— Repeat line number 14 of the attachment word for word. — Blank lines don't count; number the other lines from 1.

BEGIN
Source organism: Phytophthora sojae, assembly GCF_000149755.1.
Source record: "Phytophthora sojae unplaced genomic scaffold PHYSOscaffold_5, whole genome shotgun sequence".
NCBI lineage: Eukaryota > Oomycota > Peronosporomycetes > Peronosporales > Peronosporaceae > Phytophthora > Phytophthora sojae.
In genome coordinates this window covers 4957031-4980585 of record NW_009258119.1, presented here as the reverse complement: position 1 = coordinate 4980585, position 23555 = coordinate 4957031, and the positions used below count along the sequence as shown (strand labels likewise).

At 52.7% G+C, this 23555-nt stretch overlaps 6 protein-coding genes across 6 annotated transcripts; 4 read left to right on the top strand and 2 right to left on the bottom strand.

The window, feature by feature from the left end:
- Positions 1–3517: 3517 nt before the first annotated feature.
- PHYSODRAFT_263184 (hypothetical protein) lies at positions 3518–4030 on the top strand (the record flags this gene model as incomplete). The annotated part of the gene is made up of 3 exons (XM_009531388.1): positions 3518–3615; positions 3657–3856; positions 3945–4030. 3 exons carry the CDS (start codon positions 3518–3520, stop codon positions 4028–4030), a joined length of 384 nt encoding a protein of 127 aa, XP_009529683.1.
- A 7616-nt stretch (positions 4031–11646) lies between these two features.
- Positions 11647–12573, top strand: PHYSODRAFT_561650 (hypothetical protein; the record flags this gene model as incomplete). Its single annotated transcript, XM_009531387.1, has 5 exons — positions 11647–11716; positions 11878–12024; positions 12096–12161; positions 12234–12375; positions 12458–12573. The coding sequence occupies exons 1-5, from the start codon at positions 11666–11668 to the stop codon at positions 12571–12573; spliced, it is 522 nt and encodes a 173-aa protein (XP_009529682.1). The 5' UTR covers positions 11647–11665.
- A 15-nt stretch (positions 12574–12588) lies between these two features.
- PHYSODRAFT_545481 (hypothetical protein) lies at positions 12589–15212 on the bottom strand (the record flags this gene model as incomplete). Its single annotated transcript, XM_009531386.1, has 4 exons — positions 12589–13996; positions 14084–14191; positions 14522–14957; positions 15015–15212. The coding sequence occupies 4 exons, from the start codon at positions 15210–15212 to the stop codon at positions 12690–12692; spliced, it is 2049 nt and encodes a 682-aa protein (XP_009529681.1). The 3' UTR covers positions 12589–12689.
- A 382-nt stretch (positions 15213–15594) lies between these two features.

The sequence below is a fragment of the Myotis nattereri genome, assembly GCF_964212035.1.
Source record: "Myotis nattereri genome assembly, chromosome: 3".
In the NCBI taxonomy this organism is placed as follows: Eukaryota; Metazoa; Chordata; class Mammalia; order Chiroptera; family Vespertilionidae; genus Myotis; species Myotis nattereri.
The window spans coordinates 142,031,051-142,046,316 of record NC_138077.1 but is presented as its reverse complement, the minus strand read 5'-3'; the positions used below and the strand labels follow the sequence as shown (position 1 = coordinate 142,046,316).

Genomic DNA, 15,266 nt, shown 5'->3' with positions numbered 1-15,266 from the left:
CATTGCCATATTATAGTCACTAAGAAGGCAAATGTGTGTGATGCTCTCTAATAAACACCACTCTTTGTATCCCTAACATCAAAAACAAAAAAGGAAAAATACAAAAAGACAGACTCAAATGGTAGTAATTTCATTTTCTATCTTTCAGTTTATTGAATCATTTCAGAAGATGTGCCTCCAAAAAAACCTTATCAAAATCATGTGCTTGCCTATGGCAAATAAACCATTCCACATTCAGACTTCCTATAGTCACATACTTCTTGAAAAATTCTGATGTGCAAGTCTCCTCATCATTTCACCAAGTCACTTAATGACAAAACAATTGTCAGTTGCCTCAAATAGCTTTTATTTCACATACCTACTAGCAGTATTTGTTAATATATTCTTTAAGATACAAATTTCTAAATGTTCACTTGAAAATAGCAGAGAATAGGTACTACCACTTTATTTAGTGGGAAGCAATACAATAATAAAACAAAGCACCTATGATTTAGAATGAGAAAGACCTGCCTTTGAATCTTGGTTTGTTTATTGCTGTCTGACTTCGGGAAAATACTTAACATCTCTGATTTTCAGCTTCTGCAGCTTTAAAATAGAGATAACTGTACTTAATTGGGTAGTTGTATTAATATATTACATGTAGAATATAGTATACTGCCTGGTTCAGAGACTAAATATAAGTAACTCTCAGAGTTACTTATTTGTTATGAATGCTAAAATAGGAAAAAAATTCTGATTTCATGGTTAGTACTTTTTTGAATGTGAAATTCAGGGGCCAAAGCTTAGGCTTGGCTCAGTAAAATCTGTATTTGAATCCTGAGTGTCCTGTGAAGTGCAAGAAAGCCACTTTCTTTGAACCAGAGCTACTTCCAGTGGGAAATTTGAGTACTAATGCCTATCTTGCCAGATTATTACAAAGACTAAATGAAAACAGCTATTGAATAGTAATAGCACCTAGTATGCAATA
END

The sequence below is a fragment of the Myotis nattereri genome, assembly GCF_964212035.1.